Culinary heroes

This picture 'Delia, Delia, I need inspiration' by Susan Torrington was given to me a while ago by my sister. The picture now sits on my kitchen wall next to the spice rack and some favourite wooden spoons.

Delia has been a lifelong 'friend' in the kitchen! I remember watching her first ever cookery programme Family fare back in 1973 whilst I was still living at home and just before I went to university. When her Complete cookery course: part one first came out in 1978 I rushed to buy it followed by part two in 1980 and part three in 1981. I read them from cover to cover as though they were novels and they are still the first books I turn to if I want an answer to a particular culinary question.

Over the next few years, as tv cookery programmes began to  pop up like mushrooms on the different channels, I remember seeing Nigel Slater on what was a Christmas cookery slot I think. I was given a copy of his book The 30minute cook (you see Jamie, you were not the first!) and shortly after that Appetite . If any of you have this book you will know that it gives a blueprint for a recipe such as - deeply savoury noodles as hot as you like- and follows it with variations. It was the first book ( being deeply conventional as I am!) that opened my eyes to the fact that you don't have to follow a recipe to the letter, but can adapt it to suit your ingredients and mood.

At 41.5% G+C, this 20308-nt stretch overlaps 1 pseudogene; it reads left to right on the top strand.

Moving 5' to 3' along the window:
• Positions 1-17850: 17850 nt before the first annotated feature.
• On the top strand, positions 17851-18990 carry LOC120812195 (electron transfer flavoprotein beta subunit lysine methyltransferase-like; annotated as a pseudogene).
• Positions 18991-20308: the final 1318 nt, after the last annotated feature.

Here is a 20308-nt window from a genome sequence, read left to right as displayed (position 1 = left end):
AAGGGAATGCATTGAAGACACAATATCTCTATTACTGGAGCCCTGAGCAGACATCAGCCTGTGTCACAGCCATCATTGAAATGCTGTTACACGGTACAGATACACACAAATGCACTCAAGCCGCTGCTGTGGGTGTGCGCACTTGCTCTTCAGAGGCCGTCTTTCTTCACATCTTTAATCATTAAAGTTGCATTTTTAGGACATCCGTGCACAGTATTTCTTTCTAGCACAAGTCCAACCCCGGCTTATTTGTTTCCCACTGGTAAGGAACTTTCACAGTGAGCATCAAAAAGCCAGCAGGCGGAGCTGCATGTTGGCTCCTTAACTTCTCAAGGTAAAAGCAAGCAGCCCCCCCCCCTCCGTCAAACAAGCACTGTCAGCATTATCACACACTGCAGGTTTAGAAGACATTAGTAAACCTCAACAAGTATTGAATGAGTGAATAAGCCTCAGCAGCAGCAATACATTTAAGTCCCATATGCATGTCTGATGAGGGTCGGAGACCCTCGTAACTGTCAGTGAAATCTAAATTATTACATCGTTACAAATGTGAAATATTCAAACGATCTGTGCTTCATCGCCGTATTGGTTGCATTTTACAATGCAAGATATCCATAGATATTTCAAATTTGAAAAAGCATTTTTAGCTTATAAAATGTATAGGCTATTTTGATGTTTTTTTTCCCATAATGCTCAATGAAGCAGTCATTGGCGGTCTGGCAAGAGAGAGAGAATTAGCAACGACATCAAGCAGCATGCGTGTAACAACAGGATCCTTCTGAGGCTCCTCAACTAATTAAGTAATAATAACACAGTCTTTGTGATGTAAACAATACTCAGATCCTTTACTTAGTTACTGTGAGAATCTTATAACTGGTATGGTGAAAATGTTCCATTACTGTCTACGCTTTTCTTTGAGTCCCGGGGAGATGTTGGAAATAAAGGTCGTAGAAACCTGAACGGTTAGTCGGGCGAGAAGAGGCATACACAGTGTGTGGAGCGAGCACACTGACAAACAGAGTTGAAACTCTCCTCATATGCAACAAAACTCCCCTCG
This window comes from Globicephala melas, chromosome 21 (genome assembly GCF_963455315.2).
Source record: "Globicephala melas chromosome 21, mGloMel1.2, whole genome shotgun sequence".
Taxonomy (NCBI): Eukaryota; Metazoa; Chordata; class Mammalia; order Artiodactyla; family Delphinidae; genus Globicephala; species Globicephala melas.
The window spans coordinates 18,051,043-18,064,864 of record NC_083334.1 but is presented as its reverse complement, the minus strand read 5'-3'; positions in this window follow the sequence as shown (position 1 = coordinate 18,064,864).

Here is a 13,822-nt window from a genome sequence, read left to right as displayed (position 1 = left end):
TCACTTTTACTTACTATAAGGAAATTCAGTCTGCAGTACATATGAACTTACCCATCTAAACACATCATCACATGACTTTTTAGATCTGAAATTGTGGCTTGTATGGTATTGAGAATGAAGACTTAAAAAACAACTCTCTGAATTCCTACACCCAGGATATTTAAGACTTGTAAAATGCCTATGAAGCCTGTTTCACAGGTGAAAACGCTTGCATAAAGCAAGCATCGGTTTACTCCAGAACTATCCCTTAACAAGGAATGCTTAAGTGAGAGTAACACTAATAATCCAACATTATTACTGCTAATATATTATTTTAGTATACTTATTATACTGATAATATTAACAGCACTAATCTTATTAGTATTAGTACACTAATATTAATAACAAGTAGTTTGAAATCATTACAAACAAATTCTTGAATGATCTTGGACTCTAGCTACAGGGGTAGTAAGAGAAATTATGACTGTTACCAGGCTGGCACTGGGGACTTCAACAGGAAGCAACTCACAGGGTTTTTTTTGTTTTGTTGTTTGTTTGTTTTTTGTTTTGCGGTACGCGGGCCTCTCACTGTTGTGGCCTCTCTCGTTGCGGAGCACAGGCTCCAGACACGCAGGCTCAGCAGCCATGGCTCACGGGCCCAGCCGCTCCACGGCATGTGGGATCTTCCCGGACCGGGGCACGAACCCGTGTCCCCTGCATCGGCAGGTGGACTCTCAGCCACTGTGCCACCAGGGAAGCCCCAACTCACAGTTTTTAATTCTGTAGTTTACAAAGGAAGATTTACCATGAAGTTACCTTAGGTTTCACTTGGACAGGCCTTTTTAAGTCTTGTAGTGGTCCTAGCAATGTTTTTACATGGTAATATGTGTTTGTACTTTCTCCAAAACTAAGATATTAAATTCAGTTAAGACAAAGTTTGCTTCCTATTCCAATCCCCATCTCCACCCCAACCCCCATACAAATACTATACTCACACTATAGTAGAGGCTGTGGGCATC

But it is Kitchen Diaries, Tender vol.1 and Tender vol.11 which are my most favourite Nigel Slater books. They are big books and I love the feel of the weight of them in my hands. I love the beautiful, pared down photographs that illustrate them and most of all the dense prose on each page. His recipes are simple and easy going, but his writing is delicious! These really are books to read like novels, to enjoy the evocative descriptions of his garden and the plants that grow there.

More recently, I have become a fan of Jamie Oliver, for his sheer enthusiasm and passion and the way his food always looks so appetising.  His series Jamie at home ( must get that book sometime!) shows what lovely things can be made from veg that you grow on your own plot.
In recent months,  Hugh Fearnley- Whittingstall has joined my list. I took a while to warm to Hugh - too much meat for me- but since singing-girl gave me a copy of his book River cottage veg every day last Christmas, he too has earned his place on my book shelf. See here.